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HomeLatest NewsVice President of the Greek Parliament Justifies Surveillance of Muslim MPs

Vice President of the Greek Parliament Justifies Surveillance of Muslim MPs

Date: June 1, 2023 Time: 17:50:14

When the Israeli software Pegasus initially polled 10,000 people in Greece, it revealed that a majority of Greeks actually support spying on politicians. That sets the stage to defend against accusations such as those that were made by Charalambos Azanasiou.

Left-wing SYRIZA demanded the resignation of Azanasiou from the Head of Defense from President Kyriakos Mitsotakis, from the same party as Azanasiou, for his “unacceptable statements” to 67.7% of Greeks and 10% of the world population on its territory. The Chamber’s vice president, who was the New Democracy Justice Minister attempted to question the loyalty of three minority members that make up 1.25% of Greeks but a third of their own country’s population in some parts of northeast Turkey. It just happens to be an area where this controversial minority “has potential transfer agents.” Athanasiou maintained that he had been unfairly targeted by them because they were overrepresented in Parliament—this was met with a cold response by SYRIZA which then offered to shorten  the House’s recess for a lengthy debate about espionage to representatives of the sovereignty

The vice president of the chamber of commerce explicitly mentioned that the members of parliament they may pass information about the border of Turkey. This is something that often happens with their consulate in this region.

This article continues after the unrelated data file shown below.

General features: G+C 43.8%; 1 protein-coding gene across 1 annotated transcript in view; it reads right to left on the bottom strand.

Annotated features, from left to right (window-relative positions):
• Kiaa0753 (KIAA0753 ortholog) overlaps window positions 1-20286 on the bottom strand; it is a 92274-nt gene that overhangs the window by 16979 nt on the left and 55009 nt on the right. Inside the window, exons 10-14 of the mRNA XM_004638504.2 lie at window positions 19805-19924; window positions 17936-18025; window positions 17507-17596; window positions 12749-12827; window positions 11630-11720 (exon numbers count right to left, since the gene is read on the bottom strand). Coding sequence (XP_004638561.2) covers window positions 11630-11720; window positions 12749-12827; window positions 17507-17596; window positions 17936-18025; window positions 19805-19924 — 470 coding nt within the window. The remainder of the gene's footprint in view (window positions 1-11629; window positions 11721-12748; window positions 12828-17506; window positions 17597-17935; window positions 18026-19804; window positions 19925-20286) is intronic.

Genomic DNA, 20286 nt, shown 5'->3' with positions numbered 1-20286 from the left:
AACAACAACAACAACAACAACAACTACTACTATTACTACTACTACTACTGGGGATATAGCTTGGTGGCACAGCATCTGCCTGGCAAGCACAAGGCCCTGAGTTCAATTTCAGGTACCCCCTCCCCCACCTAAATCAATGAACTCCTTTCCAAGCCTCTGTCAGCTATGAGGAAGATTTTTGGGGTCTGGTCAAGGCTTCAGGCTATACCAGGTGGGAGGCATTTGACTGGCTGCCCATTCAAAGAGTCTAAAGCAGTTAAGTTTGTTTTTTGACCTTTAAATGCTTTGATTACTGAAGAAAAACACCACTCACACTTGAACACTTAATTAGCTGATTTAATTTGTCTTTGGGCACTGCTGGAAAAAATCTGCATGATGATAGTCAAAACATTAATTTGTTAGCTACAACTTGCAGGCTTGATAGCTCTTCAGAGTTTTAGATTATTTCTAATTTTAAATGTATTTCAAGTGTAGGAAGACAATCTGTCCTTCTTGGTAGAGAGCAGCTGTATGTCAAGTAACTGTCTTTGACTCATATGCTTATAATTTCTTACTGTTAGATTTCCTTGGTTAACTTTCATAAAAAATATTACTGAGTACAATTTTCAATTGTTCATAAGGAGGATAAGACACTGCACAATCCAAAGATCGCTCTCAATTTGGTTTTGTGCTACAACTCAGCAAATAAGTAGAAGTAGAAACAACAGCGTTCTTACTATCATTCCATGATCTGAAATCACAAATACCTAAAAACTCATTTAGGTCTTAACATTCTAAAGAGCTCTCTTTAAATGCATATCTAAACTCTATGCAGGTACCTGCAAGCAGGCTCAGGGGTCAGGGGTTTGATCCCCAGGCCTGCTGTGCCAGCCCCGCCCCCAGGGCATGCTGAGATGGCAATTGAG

Turkey’s illegal immigration issue, which became a major political issue in Greece before receiving widespread support from its own electorate, is worrying many Greeks. The erosion of democratic parameters worryingly followed after the conservative party the New Democracy won an outright majority in the 2019 elections.

Israeli Software

Athens Admits Head of Greek Socialists Bugged for Three Months

Reporters Without Borders downgraded Greece over their wiretapping scandal back in November, but the latest comment by Greek Prime Minister Kyriakos Mitsotakis doesn’t help our free speech rankings. Last year, when he was fighting for the leadership of PASOK, Mitsotakis’ opponents were bugged with parties on both sides admitting they had done it. But “I did it legally with the permission of the prosecutor.”

Greece is the only country in Europe that recognizes Muslims as a minority. However, Greece still suffers from anti-Turkish sentiment due to the Ottoman history that still defines the present. Especially from neighboring Turkey, which tends to consider all Muslims of Western Thrace to be Turks. In Thrace, as in Istanbul, there was no forced exchange of population on religious grounds one century ago.

A controversy has been brewing in Turkey for quite some time now, with accusations of ethnic and racial discrimination thrown back and forth. Not only are the media complaining about ethnicity (background) and language, but sectarian comparisons are being debated as there is a large difference between the ethnic group “Turks” who live in Turkey and the no less numerous Pomaks and even Muslim gypsies. This is where the dispute is – since it’s unclear what ethnicity or background you’re born into and whether or not your language or religion belongs to this particular ethnic group or not.